(7) Miel Cervantes 265,800.00 60,000.00
(8) Roberto Mano 221,500.00 50,000.00
(9) Roe dela Cruz 265,800.00 60,000.00
(10) Richelo Balidoy 130,725.00 29,250.00

(11) Vilma Porras 221,500.00 70,000.00

(12) Miguelito Salcedo 265,800.00 60,000.00
(13) Cristina Garcia 130,725.00 35,100.00
(14) Luisito Garcia 145,250.00 19,500.00
(15) Rogelio Bagawisan 265,800.00 60,000.00
(16) Rodante H. Romero 221,500.00 60,000.00
(17) Dindo Torres 265,800.00 50,000.00
(18) Edgar Sanfuego 221,500.00 40,000.00
(19) Ronald Gacita 221,500.00 40,000.00
(20) Harry Toca 174,300.00 23,400.00
(21) Amado Galanto 130,725.00 17,550.00
(22) Teresita Cabaes 130,725.00 17,550.00
(23) Rex Bartolome 301,500.00 30,000.00
(24) Mario Nazareno 221,500.00 30,000.00
(25) Eustaquio Villareal 145,250.00 19,500.00
(26) Ariel Sanchez 265,800.00 60,000.00
(27) Gloria Orante 263,100.00 60,000.00
(28) Nelson Montero 264,600.00 60,000.00
(29) Rizal Beato 295,000.00 40,000.00
(30) Eutiquio Lugtu 354,000.00 48,000.00
(31) Warlito Dickensomn 295,000.00 40,000.00
(32) Edgardo Belda 354,000.00 84,000.00
(33) Tita Go 295,000.00 70,000.00
(34) Alex Lodor 295,000.00 50,000.00
(35) Glenda Arguilles 295,000.00 40,000.00
(36) Erwin Luces 354,000.00 48,000.00
(37) Jesse Celle 354,000.00 48,000.00
(38) Roy Adorable 295,000.00 40,000.00
(39) Marlon Bangcoro 295,000.00 40,000.00
(40)Edgardo Bangcoro 354,000.00 36,000.00
4. Ordering Lubas Transport to pay attorney's fees equivalent to ten (10%) of
the total monetary award; and
6. Ordering the dismissal of the claim for moral and exemplary damages for lack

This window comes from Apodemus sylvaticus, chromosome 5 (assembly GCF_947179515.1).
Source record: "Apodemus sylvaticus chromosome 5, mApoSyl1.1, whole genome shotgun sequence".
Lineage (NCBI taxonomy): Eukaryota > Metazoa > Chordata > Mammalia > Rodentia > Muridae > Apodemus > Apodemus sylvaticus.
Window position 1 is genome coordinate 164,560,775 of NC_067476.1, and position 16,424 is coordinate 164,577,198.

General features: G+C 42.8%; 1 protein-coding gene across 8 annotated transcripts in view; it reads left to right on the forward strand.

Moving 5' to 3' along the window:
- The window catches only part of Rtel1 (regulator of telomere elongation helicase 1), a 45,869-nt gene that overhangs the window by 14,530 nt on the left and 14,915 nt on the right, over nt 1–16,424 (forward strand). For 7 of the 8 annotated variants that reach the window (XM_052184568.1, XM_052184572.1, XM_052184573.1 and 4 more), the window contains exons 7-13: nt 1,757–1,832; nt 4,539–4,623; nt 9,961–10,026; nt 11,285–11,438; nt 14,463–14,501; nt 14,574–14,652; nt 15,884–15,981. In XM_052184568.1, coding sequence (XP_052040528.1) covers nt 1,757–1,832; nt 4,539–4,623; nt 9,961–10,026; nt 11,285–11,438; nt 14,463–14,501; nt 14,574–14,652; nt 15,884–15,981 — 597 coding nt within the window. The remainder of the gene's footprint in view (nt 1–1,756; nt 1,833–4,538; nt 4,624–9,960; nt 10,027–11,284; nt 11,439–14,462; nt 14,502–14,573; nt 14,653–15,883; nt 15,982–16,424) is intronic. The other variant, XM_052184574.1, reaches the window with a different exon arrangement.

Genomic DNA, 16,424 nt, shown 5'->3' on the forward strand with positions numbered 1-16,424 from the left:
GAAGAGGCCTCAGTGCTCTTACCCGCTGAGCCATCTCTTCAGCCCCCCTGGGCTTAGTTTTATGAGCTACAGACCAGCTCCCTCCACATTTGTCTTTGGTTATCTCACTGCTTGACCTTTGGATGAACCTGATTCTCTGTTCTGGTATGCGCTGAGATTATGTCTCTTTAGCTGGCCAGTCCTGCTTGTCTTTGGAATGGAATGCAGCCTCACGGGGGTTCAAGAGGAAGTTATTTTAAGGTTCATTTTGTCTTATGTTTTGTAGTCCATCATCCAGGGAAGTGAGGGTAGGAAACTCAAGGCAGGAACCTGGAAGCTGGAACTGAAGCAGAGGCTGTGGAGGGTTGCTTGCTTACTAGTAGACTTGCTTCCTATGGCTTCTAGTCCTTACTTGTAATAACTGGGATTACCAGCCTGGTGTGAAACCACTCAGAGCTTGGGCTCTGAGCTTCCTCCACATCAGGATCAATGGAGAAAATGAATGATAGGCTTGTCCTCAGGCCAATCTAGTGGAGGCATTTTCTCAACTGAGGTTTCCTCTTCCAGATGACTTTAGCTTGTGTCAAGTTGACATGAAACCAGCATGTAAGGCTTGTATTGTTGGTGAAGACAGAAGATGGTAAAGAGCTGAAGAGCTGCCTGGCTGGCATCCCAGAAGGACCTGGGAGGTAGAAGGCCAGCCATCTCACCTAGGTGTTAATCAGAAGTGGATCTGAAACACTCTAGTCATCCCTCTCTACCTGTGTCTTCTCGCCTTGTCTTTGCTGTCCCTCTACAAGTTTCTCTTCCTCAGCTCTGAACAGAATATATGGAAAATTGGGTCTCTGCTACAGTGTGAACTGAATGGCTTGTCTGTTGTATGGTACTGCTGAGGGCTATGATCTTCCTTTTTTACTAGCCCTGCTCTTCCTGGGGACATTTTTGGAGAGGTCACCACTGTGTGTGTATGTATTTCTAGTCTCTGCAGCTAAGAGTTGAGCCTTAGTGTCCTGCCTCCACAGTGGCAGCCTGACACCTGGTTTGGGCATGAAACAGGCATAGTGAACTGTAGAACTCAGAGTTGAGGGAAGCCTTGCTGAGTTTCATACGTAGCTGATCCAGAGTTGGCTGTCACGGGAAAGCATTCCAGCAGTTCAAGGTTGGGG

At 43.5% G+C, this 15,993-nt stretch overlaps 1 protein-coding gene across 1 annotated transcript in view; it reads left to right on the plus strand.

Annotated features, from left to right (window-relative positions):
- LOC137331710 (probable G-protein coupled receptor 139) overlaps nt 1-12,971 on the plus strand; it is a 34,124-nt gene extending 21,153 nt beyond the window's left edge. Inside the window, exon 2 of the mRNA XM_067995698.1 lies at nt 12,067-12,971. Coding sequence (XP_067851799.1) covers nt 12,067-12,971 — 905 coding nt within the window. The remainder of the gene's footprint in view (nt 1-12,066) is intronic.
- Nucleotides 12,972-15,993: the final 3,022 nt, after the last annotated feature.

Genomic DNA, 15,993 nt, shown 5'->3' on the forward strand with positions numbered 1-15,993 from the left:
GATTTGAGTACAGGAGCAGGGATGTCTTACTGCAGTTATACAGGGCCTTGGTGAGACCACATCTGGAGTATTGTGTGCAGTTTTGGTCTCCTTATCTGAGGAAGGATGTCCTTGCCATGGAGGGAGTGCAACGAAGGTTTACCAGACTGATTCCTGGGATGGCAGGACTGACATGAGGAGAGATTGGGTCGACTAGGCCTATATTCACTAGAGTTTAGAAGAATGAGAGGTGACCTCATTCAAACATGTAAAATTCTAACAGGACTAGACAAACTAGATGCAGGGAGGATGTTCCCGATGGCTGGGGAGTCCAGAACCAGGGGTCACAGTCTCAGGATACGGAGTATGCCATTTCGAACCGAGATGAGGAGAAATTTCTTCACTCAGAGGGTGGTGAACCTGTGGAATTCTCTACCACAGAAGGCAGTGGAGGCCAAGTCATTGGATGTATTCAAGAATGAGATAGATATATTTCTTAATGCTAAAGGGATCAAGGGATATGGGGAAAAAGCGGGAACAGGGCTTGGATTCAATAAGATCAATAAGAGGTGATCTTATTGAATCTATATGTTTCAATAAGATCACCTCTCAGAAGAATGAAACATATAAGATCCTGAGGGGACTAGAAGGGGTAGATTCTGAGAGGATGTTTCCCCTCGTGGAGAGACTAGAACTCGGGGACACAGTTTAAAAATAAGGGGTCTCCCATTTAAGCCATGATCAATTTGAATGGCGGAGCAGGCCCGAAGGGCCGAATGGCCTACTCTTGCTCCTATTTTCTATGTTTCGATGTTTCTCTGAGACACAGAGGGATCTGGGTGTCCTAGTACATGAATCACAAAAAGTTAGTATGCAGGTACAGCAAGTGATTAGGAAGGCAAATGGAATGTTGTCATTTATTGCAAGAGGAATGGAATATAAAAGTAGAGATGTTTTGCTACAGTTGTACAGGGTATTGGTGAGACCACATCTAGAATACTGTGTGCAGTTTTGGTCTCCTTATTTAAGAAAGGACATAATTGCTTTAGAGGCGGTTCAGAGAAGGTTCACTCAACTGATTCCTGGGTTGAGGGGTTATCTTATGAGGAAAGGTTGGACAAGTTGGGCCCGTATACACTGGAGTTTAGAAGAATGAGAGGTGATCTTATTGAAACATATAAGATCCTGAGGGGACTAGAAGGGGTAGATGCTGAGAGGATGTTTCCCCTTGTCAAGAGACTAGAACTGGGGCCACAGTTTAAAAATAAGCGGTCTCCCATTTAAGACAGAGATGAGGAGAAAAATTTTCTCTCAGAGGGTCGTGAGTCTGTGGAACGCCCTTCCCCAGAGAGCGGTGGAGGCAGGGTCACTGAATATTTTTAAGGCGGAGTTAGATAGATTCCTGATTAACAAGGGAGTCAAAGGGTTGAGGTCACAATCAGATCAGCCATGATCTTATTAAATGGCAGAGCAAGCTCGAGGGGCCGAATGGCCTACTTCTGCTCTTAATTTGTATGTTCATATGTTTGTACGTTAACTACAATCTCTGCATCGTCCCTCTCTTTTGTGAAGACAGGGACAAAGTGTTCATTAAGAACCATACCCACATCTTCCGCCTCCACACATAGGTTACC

The Labor Arbiter ruled that petitioners are not guilty of unfair labor practice in the absence of
evidence to show that they violated respondents right to self-organization. The Labor Arbiter also
held that Lubas is the respondents employer and that it (Lubas) is an entity which is separate,
distinct and independent from PTI. Nonetheless, the Labor Arbiter found that Lubas is guilty of
illegally dismissing respondents from their employment.
Respondents filed a Partial Appeal with the NLRC praying, among others, that PTI should also
be held equally liable as Lubas.
In a Resolution dated May 30, 2003, the NLRC modified the Decision of the Labor Arbiter and
disposed as follows:
WHEREFORE, premises considered, the appeal is hereby PARTIALLY GRANTED.
Accordingly, the Decision appealed from is SUSTAINED subject to the modification
that Complainant-Appellant Edgardo Belda deserves refund of his boundary-hulog in
the amount of P446,862.00; and that Complainants-Appellants Danilo Rojo and Danilo
Laurel should be included in the computation of Complainants-Appellants claim as

Complainants Backwages Separation Pay

41. Danilo Rojo P355,560.00 P48,000.00
42. Danilo Laurel P357,960.00 P72,000.00
As regards all other aspects, the Decision appealed from is SUSTAINED.

Respondents filed a Motion for Reconsideration, but the NLRC denied it in its
Resolution[8] dated September 26, 2003.
Respondents then filed a special civil action for certiorari with the CA assailing the Decision and
Resolution of the NLRC.
On December 20, 2004, the CA rendered the herein assailed Decision which granted respondents'
petition. The CA ruled that petitioners are guilty of unfair labor practice; that Lubas is a mere
instrumentality, agent conduit or adjunct of PTI; and that petitioners act of transferring
respondents employment to Lubas is indicative of their intent to frustrate the efforts of